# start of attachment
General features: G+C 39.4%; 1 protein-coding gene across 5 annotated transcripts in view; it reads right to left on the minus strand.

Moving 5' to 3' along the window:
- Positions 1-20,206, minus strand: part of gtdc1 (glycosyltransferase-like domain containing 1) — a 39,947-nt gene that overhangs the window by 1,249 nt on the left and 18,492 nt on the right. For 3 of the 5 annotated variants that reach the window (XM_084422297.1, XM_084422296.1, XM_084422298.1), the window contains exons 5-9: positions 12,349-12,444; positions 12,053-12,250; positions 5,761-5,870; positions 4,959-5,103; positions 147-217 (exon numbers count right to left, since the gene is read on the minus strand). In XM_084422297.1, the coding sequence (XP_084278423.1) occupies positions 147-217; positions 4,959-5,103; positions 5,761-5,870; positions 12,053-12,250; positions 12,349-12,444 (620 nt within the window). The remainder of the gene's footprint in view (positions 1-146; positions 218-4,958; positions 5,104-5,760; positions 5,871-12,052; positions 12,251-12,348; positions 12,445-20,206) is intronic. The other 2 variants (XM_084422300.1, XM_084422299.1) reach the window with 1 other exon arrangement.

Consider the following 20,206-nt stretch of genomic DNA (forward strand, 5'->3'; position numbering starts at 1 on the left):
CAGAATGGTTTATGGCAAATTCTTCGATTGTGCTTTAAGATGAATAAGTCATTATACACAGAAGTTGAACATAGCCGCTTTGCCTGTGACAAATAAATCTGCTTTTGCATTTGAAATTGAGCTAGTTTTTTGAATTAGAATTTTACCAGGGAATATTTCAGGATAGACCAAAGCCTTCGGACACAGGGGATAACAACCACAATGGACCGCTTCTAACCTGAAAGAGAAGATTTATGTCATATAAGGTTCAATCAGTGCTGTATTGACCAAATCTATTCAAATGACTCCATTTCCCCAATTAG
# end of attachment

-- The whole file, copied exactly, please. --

General features: G+C 39.4%; 1 protein-coding gene across 5 annotated transcripts in view; it reads right to left on the minus strand.

Moving 5' to 3' along the window:
- Positions 1-20,206, minus strand: part of gtdc1 (glycosyltransferase-like domain containing 1) — a 39,947-nt gene that overhangs the window by 1,249 nt on the left and 18,492 nt on the right. For 3 of the 5 annotated variants that reach the window (XM_084422297.1, XM_084422296.1, XM_084422298.1), the window contains exons 5-9: positions 12,349-12,444; positions 12,053-12,250; positions 5,761-5,870; positions 4,959-5,103; positions 147-217 (exon numbers count right to left, since the gene is read on the minus strand). In XM_084422297.1, the coding sequence (XP_084278423.1) occupies positions 147-217; positions 4,959-5,103; positions 5,761-5,870; positions 12,053-12,250; positions 12,349-12,444 (620 nt within the window). The remainder of the gene's footprint in view (positions 1-146; positions 218-4,958; positions 5,104-5,760; positions 5,871-12,052; positions 12,251-12,348; positions 12,445-20,206) is intronic. The other 2 variants (XM_084422300.1, XM_084422299.1) reach the window with 1 other exon arrangement.

Consider the following 20,206-nt stretch of genomic DNA (forward strand, 5'->3'; position numbering starts at 1 on the left):
CAGAATGGTTTATGGCAAATTCTTCGATTGTGCTTTAAGATGAATAAGTCATTATACACAGAAGTTGAACATAGCCGCTTTGCCTGTGACAAATAAATCTGCTTTTGCATTTGAAATTGAGCTAGTTTTTTGAATTAGAATTTTACCAGGGAATATTTCAGGATAGACCAAAGCCTTCGGACACAGGGGATAACAACCACAATGGACCGCTTCTAACCTGAAAGAGAAGATTTATGTCATATAAGGTTCAATCAGTGCTGTATTGACCAAATCTATTCAAATGACTCCATTTCCCCAATTAG